“It is for government to commit funds into ensuring that this happens. The good thing about the statistics is that it brings clearly what needs to be done and how it can be done.

“The government has gone further to drill over 200 solar powered boreholes in the past six months and the process of completion is ongoing,’’ he said.

Offiong said that Gov. Ben Ayade of Cross River State had also committed $3 million annually for the next five years to make the state Open Defecation Free.

“Going by the statements of the governor, the state is ready and willing to move ahead to ensure it becomes open defecation free state and to drive the state in education and health,’’ he said.

The acting manager also noted that to drive the initiative, six local government areas of the states had been declared Open Defecation Free which is the highest in the country.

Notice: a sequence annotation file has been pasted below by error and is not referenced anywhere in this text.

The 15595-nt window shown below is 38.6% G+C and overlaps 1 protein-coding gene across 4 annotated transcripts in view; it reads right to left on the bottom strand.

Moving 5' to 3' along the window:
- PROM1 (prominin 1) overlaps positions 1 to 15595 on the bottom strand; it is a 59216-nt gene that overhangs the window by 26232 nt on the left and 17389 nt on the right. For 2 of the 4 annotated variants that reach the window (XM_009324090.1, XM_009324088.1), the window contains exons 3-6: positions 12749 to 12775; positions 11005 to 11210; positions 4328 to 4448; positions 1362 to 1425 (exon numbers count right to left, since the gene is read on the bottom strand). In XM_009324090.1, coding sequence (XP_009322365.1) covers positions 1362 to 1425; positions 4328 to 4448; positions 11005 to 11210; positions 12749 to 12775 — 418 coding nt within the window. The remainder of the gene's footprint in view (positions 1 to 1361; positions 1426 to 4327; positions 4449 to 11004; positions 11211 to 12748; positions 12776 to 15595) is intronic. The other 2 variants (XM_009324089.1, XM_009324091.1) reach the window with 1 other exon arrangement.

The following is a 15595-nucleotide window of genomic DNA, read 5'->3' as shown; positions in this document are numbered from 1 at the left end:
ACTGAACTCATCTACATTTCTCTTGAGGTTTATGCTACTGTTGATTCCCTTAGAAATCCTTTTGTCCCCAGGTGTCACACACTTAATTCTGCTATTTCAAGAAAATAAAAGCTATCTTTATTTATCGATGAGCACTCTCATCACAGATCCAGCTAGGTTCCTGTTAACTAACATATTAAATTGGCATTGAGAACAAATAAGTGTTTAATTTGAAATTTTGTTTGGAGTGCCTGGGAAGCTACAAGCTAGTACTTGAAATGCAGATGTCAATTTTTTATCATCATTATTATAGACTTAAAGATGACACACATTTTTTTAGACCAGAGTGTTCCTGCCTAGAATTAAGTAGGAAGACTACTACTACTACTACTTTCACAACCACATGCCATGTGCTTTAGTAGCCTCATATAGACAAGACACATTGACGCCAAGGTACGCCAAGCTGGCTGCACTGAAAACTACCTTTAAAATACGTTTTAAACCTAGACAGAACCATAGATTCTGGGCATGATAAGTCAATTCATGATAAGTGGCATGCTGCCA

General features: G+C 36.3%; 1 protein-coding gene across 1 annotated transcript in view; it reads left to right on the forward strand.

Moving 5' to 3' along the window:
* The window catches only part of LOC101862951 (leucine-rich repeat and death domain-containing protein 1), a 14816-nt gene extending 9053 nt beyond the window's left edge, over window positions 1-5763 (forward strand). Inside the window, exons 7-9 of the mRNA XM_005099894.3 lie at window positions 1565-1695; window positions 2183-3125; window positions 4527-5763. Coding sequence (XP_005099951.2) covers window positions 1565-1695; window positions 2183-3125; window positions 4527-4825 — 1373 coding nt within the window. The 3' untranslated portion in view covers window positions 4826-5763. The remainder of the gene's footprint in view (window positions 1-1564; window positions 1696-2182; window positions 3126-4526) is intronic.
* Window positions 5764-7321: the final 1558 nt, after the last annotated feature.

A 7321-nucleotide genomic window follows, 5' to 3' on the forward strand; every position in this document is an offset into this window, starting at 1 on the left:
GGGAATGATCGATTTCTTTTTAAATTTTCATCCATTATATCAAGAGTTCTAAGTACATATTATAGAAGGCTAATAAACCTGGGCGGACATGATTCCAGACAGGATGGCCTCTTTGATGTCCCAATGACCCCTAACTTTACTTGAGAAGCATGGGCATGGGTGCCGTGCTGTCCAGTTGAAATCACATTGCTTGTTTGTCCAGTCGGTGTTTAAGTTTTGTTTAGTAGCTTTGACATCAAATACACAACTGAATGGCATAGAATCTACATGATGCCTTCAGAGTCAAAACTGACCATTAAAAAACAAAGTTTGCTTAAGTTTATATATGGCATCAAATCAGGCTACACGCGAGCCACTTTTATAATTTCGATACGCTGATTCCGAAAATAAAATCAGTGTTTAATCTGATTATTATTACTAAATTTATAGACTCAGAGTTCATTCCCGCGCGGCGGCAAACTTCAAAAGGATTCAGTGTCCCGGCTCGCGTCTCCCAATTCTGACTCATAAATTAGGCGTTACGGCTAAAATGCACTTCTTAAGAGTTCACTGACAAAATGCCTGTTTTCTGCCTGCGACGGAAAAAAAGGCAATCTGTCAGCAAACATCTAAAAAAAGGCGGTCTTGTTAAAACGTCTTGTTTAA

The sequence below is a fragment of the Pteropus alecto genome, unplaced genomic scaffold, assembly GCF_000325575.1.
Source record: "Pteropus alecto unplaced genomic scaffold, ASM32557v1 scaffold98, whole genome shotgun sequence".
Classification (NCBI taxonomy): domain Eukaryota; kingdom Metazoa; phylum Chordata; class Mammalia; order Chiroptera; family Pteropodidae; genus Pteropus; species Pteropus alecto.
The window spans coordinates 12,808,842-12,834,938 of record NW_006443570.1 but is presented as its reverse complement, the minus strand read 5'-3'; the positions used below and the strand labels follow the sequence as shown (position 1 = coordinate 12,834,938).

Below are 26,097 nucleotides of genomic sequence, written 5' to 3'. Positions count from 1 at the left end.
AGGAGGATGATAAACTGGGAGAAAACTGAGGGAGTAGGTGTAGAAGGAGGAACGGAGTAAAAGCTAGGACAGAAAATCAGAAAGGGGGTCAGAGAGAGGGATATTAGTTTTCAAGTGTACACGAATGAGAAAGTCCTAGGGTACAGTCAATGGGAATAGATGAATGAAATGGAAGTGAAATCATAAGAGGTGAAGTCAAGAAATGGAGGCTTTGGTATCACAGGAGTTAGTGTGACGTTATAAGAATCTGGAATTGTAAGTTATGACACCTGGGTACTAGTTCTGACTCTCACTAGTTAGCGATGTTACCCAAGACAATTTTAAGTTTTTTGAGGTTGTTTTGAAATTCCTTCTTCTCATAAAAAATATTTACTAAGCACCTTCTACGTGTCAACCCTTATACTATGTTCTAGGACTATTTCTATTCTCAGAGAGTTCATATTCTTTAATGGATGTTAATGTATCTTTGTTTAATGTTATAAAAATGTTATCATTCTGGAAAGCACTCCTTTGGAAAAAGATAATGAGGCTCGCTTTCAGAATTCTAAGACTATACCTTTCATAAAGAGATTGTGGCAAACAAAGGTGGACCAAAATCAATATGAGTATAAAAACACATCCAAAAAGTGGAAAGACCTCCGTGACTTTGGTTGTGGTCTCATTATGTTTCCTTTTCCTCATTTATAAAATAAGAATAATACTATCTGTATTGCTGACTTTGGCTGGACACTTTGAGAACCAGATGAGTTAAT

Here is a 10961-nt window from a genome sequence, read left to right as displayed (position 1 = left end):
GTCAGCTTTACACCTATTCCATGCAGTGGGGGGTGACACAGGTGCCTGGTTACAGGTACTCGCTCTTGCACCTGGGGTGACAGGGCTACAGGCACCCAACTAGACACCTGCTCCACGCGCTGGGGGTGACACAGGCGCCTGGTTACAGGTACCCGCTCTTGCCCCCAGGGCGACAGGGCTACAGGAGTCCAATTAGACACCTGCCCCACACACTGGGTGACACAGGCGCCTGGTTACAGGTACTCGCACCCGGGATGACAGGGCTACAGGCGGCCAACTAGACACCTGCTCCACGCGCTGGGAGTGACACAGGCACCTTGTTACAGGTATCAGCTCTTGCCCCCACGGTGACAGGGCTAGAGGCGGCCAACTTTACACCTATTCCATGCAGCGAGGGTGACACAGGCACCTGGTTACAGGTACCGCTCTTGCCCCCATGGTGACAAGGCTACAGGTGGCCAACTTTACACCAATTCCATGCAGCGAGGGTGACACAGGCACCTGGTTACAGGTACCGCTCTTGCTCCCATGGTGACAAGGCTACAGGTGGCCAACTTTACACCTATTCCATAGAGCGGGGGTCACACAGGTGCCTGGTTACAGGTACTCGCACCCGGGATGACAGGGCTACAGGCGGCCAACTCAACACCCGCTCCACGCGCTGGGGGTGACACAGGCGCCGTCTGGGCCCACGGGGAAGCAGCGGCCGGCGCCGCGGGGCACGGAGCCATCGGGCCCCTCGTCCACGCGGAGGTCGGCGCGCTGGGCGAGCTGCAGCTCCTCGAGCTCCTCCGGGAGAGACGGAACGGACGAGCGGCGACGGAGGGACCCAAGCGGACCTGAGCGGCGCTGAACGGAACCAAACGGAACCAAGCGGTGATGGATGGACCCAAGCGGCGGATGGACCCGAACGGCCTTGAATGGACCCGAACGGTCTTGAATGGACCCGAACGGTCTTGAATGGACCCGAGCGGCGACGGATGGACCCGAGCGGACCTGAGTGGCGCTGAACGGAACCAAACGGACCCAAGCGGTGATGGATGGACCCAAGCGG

He said that the local governments included Obanliku, Bekwara, Yala, Ikom, Boki and Yakurr.

He said that the state had provided 20,367 new household latrines under the Water Supply and Sanitation Council Programme, while 4,088 volunteer hygiene promoters were trained on hygiene practices.

Mr Bioye Ogunjobi, WASH Specialist, United Nations Children Fund (UNICEF), observed that Nigeria “has 13 local governments certified open defecation areas.

He added that Jigawa and Bauchi State had more than 3,000 communities certified Open Defecation Free.

He explained that in terms of geopolitical zone, North Central had the highest percentage of 53.9 per cent of its population still practising open defecation.

He said that the North East has 21.8 per cent of population also practising open defecation, while North West has 10.3 per cent, South East; 22.4 per cent, South South; 17.9 per cent and South West; 28.0 per cent.